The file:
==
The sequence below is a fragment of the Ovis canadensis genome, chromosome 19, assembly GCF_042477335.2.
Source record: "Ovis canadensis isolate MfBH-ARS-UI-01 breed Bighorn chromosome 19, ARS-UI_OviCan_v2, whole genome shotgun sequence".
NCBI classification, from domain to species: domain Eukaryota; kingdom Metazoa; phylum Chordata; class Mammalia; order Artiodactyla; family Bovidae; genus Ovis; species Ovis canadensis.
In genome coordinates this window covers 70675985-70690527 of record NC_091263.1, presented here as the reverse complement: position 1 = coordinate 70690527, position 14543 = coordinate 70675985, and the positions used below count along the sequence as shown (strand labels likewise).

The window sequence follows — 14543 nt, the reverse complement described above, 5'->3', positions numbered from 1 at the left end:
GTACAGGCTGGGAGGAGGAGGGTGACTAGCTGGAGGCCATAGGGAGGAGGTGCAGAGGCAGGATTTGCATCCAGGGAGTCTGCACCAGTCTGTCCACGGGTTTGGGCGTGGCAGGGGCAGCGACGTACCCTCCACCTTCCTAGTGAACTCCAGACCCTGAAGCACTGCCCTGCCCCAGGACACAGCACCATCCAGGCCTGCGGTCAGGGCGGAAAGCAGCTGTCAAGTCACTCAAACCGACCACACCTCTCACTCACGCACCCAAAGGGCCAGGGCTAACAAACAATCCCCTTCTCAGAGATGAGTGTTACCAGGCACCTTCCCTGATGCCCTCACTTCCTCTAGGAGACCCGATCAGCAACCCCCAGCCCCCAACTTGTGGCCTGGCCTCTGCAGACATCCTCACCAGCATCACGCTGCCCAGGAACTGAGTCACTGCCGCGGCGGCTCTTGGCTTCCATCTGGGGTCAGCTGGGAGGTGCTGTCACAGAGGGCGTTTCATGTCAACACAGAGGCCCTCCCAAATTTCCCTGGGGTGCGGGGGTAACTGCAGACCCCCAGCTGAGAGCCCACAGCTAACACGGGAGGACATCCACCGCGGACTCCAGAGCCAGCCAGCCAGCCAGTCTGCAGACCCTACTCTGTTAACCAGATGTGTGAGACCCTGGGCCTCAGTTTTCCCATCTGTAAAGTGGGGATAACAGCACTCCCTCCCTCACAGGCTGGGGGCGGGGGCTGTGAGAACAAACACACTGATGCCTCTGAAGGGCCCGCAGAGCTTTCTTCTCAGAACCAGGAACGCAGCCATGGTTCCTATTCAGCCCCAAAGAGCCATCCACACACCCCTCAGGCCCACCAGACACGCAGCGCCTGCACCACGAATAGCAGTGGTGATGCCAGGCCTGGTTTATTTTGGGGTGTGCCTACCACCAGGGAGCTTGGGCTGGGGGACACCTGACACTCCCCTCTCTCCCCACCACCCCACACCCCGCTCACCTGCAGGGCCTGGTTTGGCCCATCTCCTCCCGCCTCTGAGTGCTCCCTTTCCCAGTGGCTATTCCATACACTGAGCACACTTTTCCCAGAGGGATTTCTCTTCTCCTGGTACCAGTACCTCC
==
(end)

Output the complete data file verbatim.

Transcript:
The sequence below is a fragment of the Ovis canadensis genome, chromosome 19, assembly GCF_042477335.2.
Source record: "Ovis canadensis isolate MfBH-ARS-UI-01 breed Bighorn chromosome 19, ARS-UI_OviCan_v2, whole genome shotgun sequence".
NCBI classification, from domain to species: domain Eukaryota; kingdom Metazoa; phylum Chordata; class Mammalia; order Artiodactyla; family Bovidae; genus Ovis; species Ovis canadensis.
In genome coordinates this window covers 70675985-70690527 of record NC_091263.1, presented here as the reverse complement: position 1 = coordinate 70690527, position 14543 = coordinate 70675985, and the positions used below count along the sequence as shown (strand labels likewise).

The window sequence follows — 14543 nt, the reverse complement described above, 5'->3', positions numbered from 1 at the left end:
GTACAGGCTGGGAGGAGGAGGGTGACTAGCTGGAGGCCATAGGGAGGAGGTGCAGAGGCAGGATTTGCATCCAGGGAGTCTGCACCAGTCTGTCCACGGGTTTGGGCGTGGCAGGGGCAGCGACGTACCCTCCACCTTCCTAGTGAACTCCAGACCCTGAAGCACTGCCCTGCCCCAGGACACAGCACCATCCAGGCCTGCGGTCAGGGCGGAAAGCAGCTGTCAAGTCACTCAAACCGACCACACCTCTCACTCACGCACCCAAAGGGCCAGGGCTAACAAACAATCCCCTTCTCAGAGATGAGTGTTACCAGGCACCTTCCCTGATGCCCTCACTTCCTCTAGGAGACCCGATCAGCAACCCCCAGCCCCCAACTTGTGGCCTGGCCTCTGCAGACATCCTCACCAGCATCACGCTGCCCAGGAACTGAGTCACTGCCGCGGCGGCTCTTGGCTTCCATCTGGGGTCAGCTGGGAGGTGCTGTCACAGAGGGCGTTTCATGTCAACACAGAGGCCCTCCCAAATTTCCCTGGGGTGCGGGGGTAACTGCAGACCCCCAGCTGAGAGCCCACAGCTAACACGGGAGGACATCCACCGCGGACTCCAGAGCCAGCCAGCCAGCCAGTCTGCAGACCCTACTCTGTTAACCAGATGTGTGAGACCCTGGGCCTCAGTTTTCCCATCTGTAAAGTGGGGATAACAGCACTCCCTCCCTCACAGGCTGGGGGCGGGGGCTGTGAGAACAAACACACTGATGCCTCTGAAGGGCCCGCAGAGCTTTCTTCTCAGAACCAGGAACGCAGCCATGGTTCCTATTCAGCCCCAAAGAGCCATCCACACACCCCTCAGGCCCACCAGACACGCAGCGCCTGCACCACGAATAGCAGTGGTGATGCCAGGCCTGGTTTATTTTGGGGTGTGCCTACCACCAGGGAGCTTGGGCTGGGGGACACCTGACACTCCCCTCTCTCCCCACCACCCCACACCCCGCTCACCTGCAGGGCCTGGTTTGGCCCATCTCCTCCCGCCTCTGAGTGCTCCCTTTCCCAGTGGCTATTCCATACACTGAGCACACTTTTCCCAGAGGGATTTCTCTTCTCCTGGTACCAGTACCTCC